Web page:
Sunday, November 4, 2018

Jim Gray Rotorway Exec 90, registered to and operated by the pilot, N716J: Accident occurred December 17, 2017 -and- Accident occurred October 19, 2016 at Caldwell Industrial Airport (KEUL), Canyon County, Idaho

The National Transportation Safety Board did not travel to the scene of this accident.

Additional Participating Entity:

Federal Aviation Administration / Flight Standards District Office; Boise, Idaho

Aviation Accident Factual Report - National Transportation Safety Board: https://app.ntsb.gov/pdf

Investigation Docket - National Transportation Safety Board: https://dms.ntsb.gov/pubdms


http://registry.faa.gov/N716JB

Location: Caldwell, ID
Accident Number: WPR18LA050
Date & Time: 12/17/2017, 1300 MST
Registration: N716JB
Aircraft: GRAY JIM ROBERT EXEC
Aircraft Damage: Substantial
Defining Event: Powerplant sys/comp malf/fail
Injuries: 1 None
Flight Conducted Under: Part 91: General Aviation - Personal 

On December 17, 2017, about 1300 mountain standard time, an experimental amateur-built Rotorway Exec-90 series helicopter, N716JB, landed hard following a loss of engine power at Caldwell Industrial Airport, Caldwell, Idaho. The private pilot/builder was not injured, and the helicopter sustained substantial damage to the lower fuselage structure. The helicopter was registered to and operated by the pilot under the provisions of Title 14 Code of Federal Regulations Part 91 as a personal flight. Visual meteorological conditions prevailed, and no flight plan had been filed. The local flight departed Caldwell about 1230.

The pilot stated that he planned to perform a series of hover-taxi and air-taxi maneuvers on taxiway A as practice, after a two-week period of bad weather. After taxiing around the airport for about 30 minutes, he heard an unusual sound and the engine began to lose power. He was initiating a turn at the time, and as the helicopter descended to 10 ft, the engine lost all power. He performed a forced landing, and the helicopter landed hard.

Examination of the helicopter revealed that oil was leaking from below the engine compartment, and a trail of oil was present on the ground in the areas that the helicopter had been taxing.

Following the accident, the pilot recovered the helicopter to his hangar and removed the body panels around the engine. He stated that the sump contained about 2 quarts of oil (capacity 5 quarts), and the engine appeared to have seized. An inspector from the Federal Aviation Administration (FAA) performed an external inspection and found that all the visible major oil lines were intact and tight at their fittings, and there did not appear to be any catastrophic breaches or damage to the engine crankcase.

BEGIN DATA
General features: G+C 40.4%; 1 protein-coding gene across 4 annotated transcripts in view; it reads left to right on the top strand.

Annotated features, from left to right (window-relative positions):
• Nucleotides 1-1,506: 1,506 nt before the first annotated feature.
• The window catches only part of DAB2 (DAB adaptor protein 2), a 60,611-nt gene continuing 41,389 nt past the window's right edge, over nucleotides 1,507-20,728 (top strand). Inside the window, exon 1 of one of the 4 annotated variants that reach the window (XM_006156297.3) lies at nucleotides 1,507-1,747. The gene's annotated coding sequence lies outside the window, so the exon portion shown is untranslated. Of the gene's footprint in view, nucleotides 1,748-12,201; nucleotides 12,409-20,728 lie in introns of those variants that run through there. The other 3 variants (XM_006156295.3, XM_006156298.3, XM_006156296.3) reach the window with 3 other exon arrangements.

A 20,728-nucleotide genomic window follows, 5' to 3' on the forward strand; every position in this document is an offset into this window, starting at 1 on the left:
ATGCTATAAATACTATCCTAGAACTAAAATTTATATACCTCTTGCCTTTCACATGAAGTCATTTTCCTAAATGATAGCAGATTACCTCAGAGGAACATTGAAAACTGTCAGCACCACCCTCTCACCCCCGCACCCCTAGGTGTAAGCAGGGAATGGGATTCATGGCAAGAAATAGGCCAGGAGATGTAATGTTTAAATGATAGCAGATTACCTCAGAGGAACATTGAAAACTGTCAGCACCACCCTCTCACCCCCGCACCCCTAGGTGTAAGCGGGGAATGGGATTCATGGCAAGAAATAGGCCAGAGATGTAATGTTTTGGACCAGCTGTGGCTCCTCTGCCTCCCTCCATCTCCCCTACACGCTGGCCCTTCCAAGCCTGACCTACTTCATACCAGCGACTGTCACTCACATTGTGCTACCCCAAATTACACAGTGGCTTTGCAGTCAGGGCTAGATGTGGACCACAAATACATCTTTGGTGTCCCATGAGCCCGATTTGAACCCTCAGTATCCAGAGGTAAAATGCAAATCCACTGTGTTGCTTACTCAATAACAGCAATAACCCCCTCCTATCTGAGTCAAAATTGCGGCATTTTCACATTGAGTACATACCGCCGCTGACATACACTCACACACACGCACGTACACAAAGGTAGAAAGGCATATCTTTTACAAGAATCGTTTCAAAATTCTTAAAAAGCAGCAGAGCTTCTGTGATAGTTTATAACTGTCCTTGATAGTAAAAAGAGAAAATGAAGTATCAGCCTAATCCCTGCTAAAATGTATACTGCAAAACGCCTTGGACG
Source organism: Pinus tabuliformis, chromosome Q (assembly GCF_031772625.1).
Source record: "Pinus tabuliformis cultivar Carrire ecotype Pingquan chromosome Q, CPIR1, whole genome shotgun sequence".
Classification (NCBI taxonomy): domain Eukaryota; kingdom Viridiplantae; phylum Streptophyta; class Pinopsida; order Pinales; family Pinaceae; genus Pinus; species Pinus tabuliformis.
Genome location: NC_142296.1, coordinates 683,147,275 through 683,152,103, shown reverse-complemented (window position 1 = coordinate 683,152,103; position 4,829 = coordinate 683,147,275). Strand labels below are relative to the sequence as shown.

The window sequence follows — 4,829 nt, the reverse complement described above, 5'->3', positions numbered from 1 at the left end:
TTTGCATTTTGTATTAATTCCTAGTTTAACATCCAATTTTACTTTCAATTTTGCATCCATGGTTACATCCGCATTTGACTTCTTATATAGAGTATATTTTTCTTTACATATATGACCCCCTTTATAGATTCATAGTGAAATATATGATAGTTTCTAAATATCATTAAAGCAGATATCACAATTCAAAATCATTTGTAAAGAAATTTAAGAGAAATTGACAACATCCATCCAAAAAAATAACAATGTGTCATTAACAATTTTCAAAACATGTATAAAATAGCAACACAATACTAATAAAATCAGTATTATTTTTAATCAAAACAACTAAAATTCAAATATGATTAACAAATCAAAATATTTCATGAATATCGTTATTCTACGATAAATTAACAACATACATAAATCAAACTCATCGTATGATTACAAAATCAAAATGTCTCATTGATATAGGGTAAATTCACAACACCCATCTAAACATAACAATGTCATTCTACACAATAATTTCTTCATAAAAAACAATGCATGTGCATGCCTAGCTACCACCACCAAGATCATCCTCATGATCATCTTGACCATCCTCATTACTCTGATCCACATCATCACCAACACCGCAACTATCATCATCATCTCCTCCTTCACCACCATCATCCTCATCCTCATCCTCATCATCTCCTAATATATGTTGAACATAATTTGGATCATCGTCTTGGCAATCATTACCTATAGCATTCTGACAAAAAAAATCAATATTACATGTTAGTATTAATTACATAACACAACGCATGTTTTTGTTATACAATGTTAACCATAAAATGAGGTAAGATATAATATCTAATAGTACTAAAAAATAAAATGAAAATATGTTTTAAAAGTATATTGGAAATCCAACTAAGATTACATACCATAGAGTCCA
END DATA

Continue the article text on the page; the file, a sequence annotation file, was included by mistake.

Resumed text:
A few months after the accident the pilot began to disassemble the helicopter for repair, and discovered that the oil pressure guage line, which was attached to the oil filter housing by a brass compression fitting, had failed and separated from the fitting. He stated that the line was made of nylon tubing, which he purchased from a local automobile parts store.

He had installed the tubing about one year before the accident, after the original kit-supplied plastic line had degraded and was leaking oil into the cabin.

The pilot discarded the oil line before it could be examined by the FAA or NTSB.

According to FAA Advisory Circular AC 20-27G, Certification and Operation of Amateur-Built Aircraft, "Amateur builders are free to develop their own designs or build from existing designs. We do not approve these designs and it would be impractical to develop design standards for the wide variety of design configurations, created by designers, kit manufacturers, and amateur builders."


Photo 1 – Helicopter at Accident Site

Photo 2 – Oil on Ramp

Previous Accidents

The pilot was involved in three previous accidents in the accident helicopter, all involving a loss of power:

On October 19, 2016, the helicopter lost power during the initial takeoff climb (accident number: WPR17LA009). The NTSB determined the probable cause to be,

"The pilot's failure to properly tighten the tension bolts during the installation of the alternator belt, which resulted in inadequate voltage to sustain ignition and the subsequent partial loss of engine power."

On September 5, 2002, the helicopter lost power shortly after takeoff (accident number: FTW02LA250). The NTSB determined the probable cause to be,

"The pilot's failure to refuel the helicopter, which resulted in fuel exhaustion."

On October 1, 1999, the helicopter lost power while in the traffic pattern (accident number: DEN00LA001). The NTSB determined the probable cause to be,